Could life have existed during earths early history

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Could life have existed during Earth’s early history? The vast majority of these collisions occurred in the first few hundred million years of our solar system’s history (heavy bombardment) On planets and moons with solid surfaces, such collisions leave impact craters as visible scars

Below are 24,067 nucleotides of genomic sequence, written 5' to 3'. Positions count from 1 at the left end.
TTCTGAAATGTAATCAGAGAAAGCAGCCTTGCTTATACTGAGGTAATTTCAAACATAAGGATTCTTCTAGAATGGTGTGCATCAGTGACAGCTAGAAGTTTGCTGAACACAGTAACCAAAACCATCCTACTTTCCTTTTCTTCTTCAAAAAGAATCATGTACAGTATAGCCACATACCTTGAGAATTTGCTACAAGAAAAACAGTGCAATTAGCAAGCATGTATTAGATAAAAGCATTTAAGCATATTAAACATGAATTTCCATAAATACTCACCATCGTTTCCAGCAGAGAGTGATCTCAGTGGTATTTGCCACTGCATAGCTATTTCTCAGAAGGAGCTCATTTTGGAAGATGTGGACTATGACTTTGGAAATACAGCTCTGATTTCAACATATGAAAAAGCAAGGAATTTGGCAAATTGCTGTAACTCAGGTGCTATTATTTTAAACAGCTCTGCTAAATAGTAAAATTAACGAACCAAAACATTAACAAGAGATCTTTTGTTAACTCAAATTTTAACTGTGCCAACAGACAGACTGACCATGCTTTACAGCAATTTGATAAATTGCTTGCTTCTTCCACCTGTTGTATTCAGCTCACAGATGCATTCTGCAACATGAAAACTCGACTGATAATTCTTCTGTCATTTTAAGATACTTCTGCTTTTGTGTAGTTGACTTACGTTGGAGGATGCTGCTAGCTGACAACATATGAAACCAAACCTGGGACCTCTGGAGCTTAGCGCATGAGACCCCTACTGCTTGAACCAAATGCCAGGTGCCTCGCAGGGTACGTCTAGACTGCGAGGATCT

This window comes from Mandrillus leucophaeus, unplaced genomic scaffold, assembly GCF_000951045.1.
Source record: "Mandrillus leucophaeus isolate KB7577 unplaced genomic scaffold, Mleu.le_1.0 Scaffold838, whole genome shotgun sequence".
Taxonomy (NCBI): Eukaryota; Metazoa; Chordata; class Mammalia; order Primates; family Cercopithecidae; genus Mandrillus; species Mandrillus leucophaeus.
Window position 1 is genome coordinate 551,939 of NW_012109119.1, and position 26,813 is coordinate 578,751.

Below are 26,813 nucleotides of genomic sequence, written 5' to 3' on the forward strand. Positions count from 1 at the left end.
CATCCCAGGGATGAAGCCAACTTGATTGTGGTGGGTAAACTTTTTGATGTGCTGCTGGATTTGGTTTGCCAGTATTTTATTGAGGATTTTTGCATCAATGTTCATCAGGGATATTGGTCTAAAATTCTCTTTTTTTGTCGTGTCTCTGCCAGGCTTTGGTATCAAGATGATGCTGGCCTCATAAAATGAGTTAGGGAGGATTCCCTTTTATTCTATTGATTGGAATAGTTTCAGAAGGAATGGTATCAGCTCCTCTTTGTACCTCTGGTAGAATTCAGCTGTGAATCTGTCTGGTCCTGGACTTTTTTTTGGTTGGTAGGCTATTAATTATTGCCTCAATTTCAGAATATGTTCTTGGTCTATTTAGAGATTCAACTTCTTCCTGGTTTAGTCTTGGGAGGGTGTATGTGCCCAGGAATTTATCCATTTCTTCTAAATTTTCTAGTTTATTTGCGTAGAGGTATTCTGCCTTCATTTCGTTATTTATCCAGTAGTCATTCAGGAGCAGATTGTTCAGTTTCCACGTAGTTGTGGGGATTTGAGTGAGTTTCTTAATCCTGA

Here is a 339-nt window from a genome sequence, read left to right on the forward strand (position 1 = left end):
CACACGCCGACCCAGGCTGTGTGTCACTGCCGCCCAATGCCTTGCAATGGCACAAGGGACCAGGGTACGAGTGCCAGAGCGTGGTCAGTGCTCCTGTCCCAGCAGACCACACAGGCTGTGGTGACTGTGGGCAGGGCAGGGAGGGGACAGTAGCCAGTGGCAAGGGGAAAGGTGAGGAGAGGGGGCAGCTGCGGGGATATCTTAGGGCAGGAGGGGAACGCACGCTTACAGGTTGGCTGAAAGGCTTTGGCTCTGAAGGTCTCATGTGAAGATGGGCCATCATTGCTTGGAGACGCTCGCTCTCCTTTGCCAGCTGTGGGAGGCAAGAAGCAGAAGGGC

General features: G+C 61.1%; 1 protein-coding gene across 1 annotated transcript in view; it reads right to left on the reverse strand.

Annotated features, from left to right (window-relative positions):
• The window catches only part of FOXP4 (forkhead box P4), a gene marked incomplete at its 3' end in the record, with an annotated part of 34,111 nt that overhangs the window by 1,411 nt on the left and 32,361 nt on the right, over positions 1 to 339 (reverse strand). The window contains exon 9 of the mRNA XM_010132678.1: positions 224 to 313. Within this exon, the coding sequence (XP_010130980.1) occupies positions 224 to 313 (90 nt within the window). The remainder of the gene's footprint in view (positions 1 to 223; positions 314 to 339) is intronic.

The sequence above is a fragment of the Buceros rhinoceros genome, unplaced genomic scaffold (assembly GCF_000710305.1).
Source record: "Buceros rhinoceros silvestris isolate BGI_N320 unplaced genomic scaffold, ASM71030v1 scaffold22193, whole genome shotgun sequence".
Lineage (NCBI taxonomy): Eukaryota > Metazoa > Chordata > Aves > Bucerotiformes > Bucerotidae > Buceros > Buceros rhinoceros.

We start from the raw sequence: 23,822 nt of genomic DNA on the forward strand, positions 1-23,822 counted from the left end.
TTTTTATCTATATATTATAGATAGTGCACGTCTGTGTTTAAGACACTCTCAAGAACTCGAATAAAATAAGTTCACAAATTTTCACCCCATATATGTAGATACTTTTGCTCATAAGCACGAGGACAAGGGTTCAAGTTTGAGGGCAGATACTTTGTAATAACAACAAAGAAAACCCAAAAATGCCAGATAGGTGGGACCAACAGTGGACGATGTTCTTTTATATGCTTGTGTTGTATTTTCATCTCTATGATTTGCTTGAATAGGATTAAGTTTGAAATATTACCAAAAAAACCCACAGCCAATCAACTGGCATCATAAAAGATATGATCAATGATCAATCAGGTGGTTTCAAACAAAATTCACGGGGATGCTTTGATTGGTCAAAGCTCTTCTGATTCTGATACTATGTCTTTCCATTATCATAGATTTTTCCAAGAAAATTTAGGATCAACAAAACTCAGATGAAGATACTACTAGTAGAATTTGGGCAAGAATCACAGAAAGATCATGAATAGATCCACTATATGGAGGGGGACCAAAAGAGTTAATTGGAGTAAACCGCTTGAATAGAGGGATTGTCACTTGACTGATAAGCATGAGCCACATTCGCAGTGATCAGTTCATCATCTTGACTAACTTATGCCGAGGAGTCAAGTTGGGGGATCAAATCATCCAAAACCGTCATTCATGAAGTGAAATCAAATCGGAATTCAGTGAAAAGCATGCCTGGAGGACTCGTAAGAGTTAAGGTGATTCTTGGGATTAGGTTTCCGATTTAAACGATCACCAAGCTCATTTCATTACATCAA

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The most heavily cratered regions are the lunar highlands, where craters are so abundant that we see overlapping crater boundaries and craters on top of other craters We see relatively few craters in the regions known as the lunar maria Late heavy bombardment around 3.9 billion years ago Planetary scientists can use simple counts of craters on other worlds to estimate the ages of the surfaces Given the evidence of continents and oceans all the way back to 4.4 to 4.5 billion years ago, there seems no reason why life could not have arisen during the Hadean Impact of an asteroid more than about 350-400 km across would provide surface temperature to as high as 2,000 degrees C (3,600 degrees F) It is unlikely that any life could survive such effects, so we conclude that an impact of that size would be a sterilizing impact – one that would kill off all life on the planet Conclusion: While conditions may have allowed life to arise during the Hadean, perhaps even as far back as 4.4 to 4.5 billion years ago, most or all of this life would have been wiped out by major impacts. What is the Earth like in the inside? Only been 6,400 km to Earth’s center Learn much about Earth’s internal structure from study of seismic waves Precise speed and direction of seismic waves depend on the composition, density, pressure, temperature, and phases of the material they pass through Core: the highest-density material, consisting primarily of nickel and iron Inner core and outer core Mantle: rocky material of moderate density Crust: lowest-density rock Earth’s outer layer – lithosphere – cool and rigid rock Mantle rock flows with a characteristic pattern called convection, in which hot material expands and rises while cooler material contracts and falls Convection creates convection cells Differentiation: materials separate according to their density Conclusion: Internal heat allows the mantle rock to convect slowly. How does play tectonics shape Earth’s surface? Earth is the only planet with ongoing plate tectonics According to the theory, the lithosphere fractured because of stresses generated by mantle convection, and the resulting plates now essentially “float” over the mantle, gradually moving over, under, and around each other as convection moves Earth’s interior rocks GPS measurements offer most direct evidence of plate motion Evidence of past continental motion, evidence that plates spread apart on seafloors, and a difference between the nature of the Earth’s crust on the seafloors and the continents Wegener – continental drift Seafloor spreading and continental motion
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